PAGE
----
Immunology for Non-Immunologists: Proliferation Assays

What are Proliferation Assays?

Proliferation assays are a category of immune cell activation tests designed to measure cell division. Proliferation assays are some of the most commonly used measures of immune cell activation. Examples include:

  • Tritiated Thymidine Incorporation (3H-thymidine Incorporation)
  • Bromodeoxyuridine Incorporation (BrdU)
  • Tetrazolium Dyes
  • CFSE Dye Reduction
  • CellTiter-Glo®

Learn more about each method below.

Tritiated Thymidine Incorporation

Tritiated thymidine is the use of radiolabeled thymidine, which is incorporated into the DNA during replication and is detected using liquid scintillation. Since most immune cells aren’t dividing (they don’t make new DNA unless activated), any uptake of thymidine is an indication of proliferation. This method produces a clear signal-to-noise ratio since there isn’t any uptake to begin with, making it easy to detect a positive response.

The sample figure below shows thymidine incorporation using mouse cells in a mixed lymphocyte reaction to mimic graft rejection in vitro. When spleen cells from a C57 black six mouse were stimulated with cells from a BALB/c mouse (shown in blue and orange lines), there is a strong increase in thymidine levels.  

Because thymidine levels decrease over time, you need to choose your incorporation timeline carefully. Test the data in your own lab conditions to find the ideal measurement time.

Two drawbacks to this proliferation method are that tritium is a radioactive substance and it requires a special instrument for detection, which may be cost prohibitive.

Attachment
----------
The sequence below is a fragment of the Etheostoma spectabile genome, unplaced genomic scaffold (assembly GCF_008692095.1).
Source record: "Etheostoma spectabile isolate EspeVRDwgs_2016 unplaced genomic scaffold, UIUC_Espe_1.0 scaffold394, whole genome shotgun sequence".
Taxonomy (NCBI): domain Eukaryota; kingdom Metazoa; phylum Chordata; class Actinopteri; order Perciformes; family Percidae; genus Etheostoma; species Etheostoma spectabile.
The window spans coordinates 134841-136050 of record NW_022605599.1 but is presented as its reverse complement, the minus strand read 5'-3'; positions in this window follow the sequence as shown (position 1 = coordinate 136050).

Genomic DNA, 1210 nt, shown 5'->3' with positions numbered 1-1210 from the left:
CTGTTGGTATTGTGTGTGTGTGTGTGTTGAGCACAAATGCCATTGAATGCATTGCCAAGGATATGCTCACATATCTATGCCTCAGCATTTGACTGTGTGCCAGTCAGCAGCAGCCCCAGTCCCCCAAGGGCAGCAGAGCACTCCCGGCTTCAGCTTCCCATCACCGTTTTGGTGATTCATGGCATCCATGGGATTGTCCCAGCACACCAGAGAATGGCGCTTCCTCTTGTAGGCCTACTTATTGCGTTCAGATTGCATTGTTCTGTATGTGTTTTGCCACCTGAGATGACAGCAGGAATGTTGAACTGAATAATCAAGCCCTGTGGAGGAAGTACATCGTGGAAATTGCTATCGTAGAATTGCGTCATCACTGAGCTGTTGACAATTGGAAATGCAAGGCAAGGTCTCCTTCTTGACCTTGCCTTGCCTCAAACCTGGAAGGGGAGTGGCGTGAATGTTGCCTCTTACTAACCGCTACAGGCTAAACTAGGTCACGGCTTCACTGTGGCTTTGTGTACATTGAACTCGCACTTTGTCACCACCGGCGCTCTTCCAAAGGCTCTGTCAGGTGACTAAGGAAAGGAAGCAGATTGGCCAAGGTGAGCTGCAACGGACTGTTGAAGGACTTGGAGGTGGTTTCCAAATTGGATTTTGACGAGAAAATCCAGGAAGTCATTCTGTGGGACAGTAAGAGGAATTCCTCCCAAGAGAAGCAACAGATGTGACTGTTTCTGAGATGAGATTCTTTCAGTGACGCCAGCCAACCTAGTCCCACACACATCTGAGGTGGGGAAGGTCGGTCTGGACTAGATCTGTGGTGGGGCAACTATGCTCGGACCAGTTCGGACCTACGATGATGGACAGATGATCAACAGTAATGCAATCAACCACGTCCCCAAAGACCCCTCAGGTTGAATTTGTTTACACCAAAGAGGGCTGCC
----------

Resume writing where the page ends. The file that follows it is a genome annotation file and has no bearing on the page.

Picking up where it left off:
Tritiated Thymidine Incorporation

Bromodeoxyuridine Incorporation

The bromodeoxyuridine (BrdU) method works similar to the tritiated thymidine method above but can be detected using either an ELISA format or by fluorescent labeling.

If using the ELISA format, add BrdU to your cell culture overnight or longer, remove the culture medium, fix the cells to adhere them to the bottom of the plate, and permeabilize them to allow the antibody to penetrate the nucleus. Then add BrdU and a detection antibody labeled with peroxidase or your label of choice.

Your data will look similar to the sample below. In this example, we used human cells and measured the amount of absorbance via the colorimetric readout to indicate the number of cells that may have incorporated the BrdU. Proliferation will vary by day depending on the concentration of antigen and the lot-to-lot variation of the antigen sample.

An alternative method for measuring the incorporation of BrdU is fluorescent labeling. If using this method, incubate your BrdU and cell culture mixture overnight, then collect the cells, stain for surface antigens, fix and permeabilize, and add a fluorescently labeled anti-BrdU. You can then measure the proliferation using flow cytometry, giving you the advantage of seeing exactly what cells incorporated the label during the experiment.

While BrdU incorporation is preferred over the radioactive thymidine method, it does take additional time to fix and permeabilize the cells. If doing the plate-based assay, there are risks of losing signal. And in the case of the fluorescent labeling, you need flow analysis capabilities.